There's hardly anything that makes me roll my eyeballs with skepticism as much as someone who decides to hang out their shingle and be a "trainer" or "instructor".
There's a bunch of these folks up here, happily sucking the money and time from unsuspecting saps who have bought into whatever line of bullshit they have polished up well enough to actually work. Hardly a one has any accreditation, let alone any show experience to justify their fees. A couple of them have marketed themselves so well locally that their fees surpass BNTs in certain disciplines. (As in, if I had a suitable horse, I could place it with the Flarida's for less-and if you don't know who the Flarida's are, then you need to learn more about the stock horse world)
A few I can think of are just Moms who had some small success with their own children (as coaches) and who have been convinced by their buddies it would be a great idea to teach others. Two local notables have constructed such a fine facade of bullshit that their suckers, er, students, resemble acolytes rather than pupils-complete with a hefty monthly tithe of well over $1000 a month.
I really have to give them credit for being such good snake oil sellers. I mean, where else could you earn $50 (Or more!) an hour without having any licensing, secondary education, a degree, or have to endure performance reviews?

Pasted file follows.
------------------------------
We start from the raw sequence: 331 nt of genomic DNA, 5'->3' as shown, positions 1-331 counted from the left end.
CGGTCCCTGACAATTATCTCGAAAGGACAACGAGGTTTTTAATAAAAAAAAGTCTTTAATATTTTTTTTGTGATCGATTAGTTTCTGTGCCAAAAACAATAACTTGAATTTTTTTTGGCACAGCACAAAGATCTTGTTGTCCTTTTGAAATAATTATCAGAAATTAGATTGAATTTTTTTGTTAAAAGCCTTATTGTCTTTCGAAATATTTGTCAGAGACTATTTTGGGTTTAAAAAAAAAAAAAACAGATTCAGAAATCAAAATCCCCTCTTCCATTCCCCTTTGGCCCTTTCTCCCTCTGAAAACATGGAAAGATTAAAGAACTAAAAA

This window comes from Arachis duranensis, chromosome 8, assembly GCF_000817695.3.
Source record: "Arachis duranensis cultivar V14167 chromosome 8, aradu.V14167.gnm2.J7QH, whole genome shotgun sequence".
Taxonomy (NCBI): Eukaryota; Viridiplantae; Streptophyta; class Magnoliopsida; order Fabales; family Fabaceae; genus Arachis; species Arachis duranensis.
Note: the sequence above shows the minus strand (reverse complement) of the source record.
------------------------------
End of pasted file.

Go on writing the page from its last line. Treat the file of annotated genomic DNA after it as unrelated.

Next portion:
And even better, you never have to really prove yourself to your peers, since everything connected to horses is subjective!
Got a horse in that has your number? You just can't get a handle on that one. Taking six months to get wtc down? Well, he/she just wasn't ready-baby steps, you know. Still dangerous on the ground or under saddle? Well gosh durnit, this one is just gonna take more time than we thought. And more time, of course, equals more money.
You'd think that a student or two would go on to compete, but the reality is that after paying that thousand plus a month, most folks don't have the means left to show. And of course one of the reasons trotted out for the trainer him/herself not to show is because, of course, their heavy schedule-just no time for that!
I have thought about this situation up here periodically for years. If you spend five grand with a local "trainer" of dubious ability, then you deserved to loose it. The same money could have been spent purchasing a totally finished show horse in many disciplines in the Lower 48 in a lot of cases. Heck there are show horses going to auction, some with performance ROMS and championships, to be had for way less than half that. (In Missouri a couple months ago, an APHA Ch mare, with over 260 points, sold for under $200!)
The only thing preventing me from hanging out my own shingle is my own conscience. Yes I can get a horse started. I am actually pretty good with the bare basics but in no way do I consider myself able to train, or teach. Just because I have the facility (and could make the time) doesn't mean I should do it.
I have read up quite a lot on various "methods" and taken some clinics/seminars, but the real truth is this: Whatever approach you take, it will either work, or it won't. Those that adhere to specific methodology are certain to have their egos handed to them one day, usually with a side order of arena dirt.